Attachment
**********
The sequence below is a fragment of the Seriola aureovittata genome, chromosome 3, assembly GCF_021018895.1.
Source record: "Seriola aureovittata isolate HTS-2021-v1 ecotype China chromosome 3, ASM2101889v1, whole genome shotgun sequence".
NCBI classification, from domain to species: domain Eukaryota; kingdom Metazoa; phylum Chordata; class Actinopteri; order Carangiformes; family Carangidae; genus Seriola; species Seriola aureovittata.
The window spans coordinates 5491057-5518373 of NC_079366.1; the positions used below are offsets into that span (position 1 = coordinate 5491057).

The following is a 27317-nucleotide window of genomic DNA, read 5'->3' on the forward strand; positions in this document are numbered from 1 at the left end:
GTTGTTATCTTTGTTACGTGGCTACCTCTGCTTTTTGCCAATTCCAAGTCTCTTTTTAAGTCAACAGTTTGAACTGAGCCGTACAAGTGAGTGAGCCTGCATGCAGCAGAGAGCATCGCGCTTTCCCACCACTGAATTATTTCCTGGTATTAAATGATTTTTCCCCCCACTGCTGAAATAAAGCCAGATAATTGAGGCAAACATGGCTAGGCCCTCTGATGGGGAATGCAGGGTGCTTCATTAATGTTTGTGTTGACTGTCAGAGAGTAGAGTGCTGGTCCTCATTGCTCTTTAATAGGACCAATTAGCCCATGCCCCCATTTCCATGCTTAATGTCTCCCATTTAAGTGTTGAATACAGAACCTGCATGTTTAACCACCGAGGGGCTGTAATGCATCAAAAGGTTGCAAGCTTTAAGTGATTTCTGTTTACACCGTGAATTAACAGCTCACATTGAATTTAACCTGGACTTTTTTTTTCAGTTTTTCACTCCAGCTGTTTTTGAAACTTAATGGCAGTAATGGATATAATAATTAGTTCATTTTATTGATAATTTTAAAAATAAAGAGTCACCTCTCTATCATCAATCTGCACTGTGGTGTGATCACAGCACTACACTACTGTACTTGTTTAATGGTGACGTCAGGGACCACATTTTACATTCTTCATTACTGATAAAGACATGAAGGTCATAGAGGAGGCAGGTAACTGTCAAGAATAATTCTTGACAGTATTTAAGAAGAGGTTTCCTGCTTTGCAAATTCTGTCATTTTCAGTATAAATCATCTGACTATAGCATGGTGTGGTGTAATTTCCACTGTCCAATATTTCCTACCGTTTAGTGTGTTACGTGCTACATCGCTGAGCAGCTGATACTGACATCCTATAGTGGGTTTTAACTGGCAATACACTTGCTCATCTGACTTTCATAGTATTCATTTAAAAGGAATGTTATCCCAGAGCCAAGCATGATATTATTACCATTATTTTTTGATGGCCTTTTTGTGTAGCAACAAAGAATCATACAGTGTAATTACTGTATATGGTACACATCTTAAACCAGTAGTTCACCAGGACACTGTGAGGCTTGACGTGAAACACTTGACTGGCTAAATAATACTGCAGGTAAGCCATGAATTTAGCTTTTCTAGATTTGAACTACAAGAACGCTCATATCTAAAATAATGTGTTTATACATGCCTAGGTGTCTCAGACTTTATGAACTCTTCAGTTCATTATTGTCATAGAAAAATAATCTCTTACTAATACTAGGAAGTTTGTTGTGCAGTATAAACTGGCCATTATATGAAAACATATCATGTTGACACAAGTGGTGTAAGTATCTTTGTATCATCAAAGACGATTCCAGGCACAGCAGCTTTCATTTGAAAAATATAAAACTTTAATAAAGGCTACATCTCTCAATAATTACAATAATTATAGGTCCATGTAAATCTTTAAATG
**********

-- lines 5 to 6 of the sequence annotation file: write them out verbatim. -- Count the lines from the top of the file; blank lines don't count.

The following is a 27317-nucleotide window of genomic DNA, read 5'->3' on the forward strand; positions in this document are numbered from 1 at the left end:
GTTGTTATCTTTGTTACGTGGCTACCTCTGCTTTTTGCCAATTCCAAGTCTCTTTTTAAGTCAACAGTTTGAACTGAGCCGTACAAGTGAGTGAGCCTGCATGCAGCAGAGAGCATCGCGCTTTCCCACCACTGAATTATTTCCTGGTATTAAATGATTTTTCCCCCCACTGCTGAAATAAAGCCAGATAATTGAGGCAAACATGGCTAGGCCCTCTGATGGGGAATGCAGGGTGCTTCATTAATGTTTGTGTTGACTGTCAGAGAGTAGAGTGCTGGTCCTCATTGCTCTTTAATAGGACCAATTAGCCCATGCCCCCATTTCCATGCTTAATGTCTCCCATTTAAGTGTTGAATACAGAACCTGCATGTTTAACCACCGAGGGGCTGTAATGCATCAAAAGGTTGCAAGCTTTAAGTGATTTCTGTTTACACCGTGAATTAACAGCTCACATTGAATTTAACCTGGACTTTTTTTTTCAGTTTTTCACTCCAGCTGTTTTTGAAACTTAATGGCAGTAATGGATATAATAATTAGTTCATTTTATTGATAATTTTAAAAATAAAGAGTCACCTCTCTATCATCAATCTGCACTGTGGTGTGATCACAGCACTACACTACTGTACTTGTTTAATGGTGACGTCAGGGACCACATTTTACATTCTTCATTACTGATAAAGACATGAAGGTCATAGAGGAGGCAGGTAACTGTCAAGAATAATTCTTGACAGTATTTAAGAAGAGGTTTCCTGCTTTGCAAATTCTGTCATTTTCAGTATAAATCATCTGACTATAGCATGGTGTGGTGTAATTTCCACTGTCCAATATTTCCTACCGTTTAGTGTGTTACGTGCTACATCGCTGAGCAGCTGATACTGACATCCTATAGTGGGTTTTAACTGGCAATACACTTGCTCATCTGACTTTCATAGTATTCATTTAAAAGGAATGTTATCCCAGAGCCAAGCATGATATTATTACCATTATTTTTTGATGGCCTTTTTGTGTAGCAACAAAGAATCATACAGTGTAATTACTGTATATGGTACACATCTTAAACCAGTAGTTCACCAGGACACTGTGAGGCTTGACGTGAAACACTTGACTGGCTAAATAATACTGCAGGTAAGCCATGAATTTAGCTTTTCTAGATTTGAACTACAAGAACGCTCATATCTAAAATAATGTGTTTATACATGCCTAGGTGTCTCAGACTTTATGAACTCTTCAGTTCATTATTGTCATAGAAAAATAATCTCTTACTAATACTAGGAAGTTTGTTGTGCAGTATAAACTGGCCATTATATGAAAACATATCATGTTGACACAAGTGGTGTAAGTATCTTTGTATCATCAAAGACGATTCCAGGCACAGCAGCTTTCATTTGAAAAATATAAAACTTTAATAAAGGCTACATCTCTCAATAATTACAATAATTATAGGTCCATGTAAATCTTTAAATG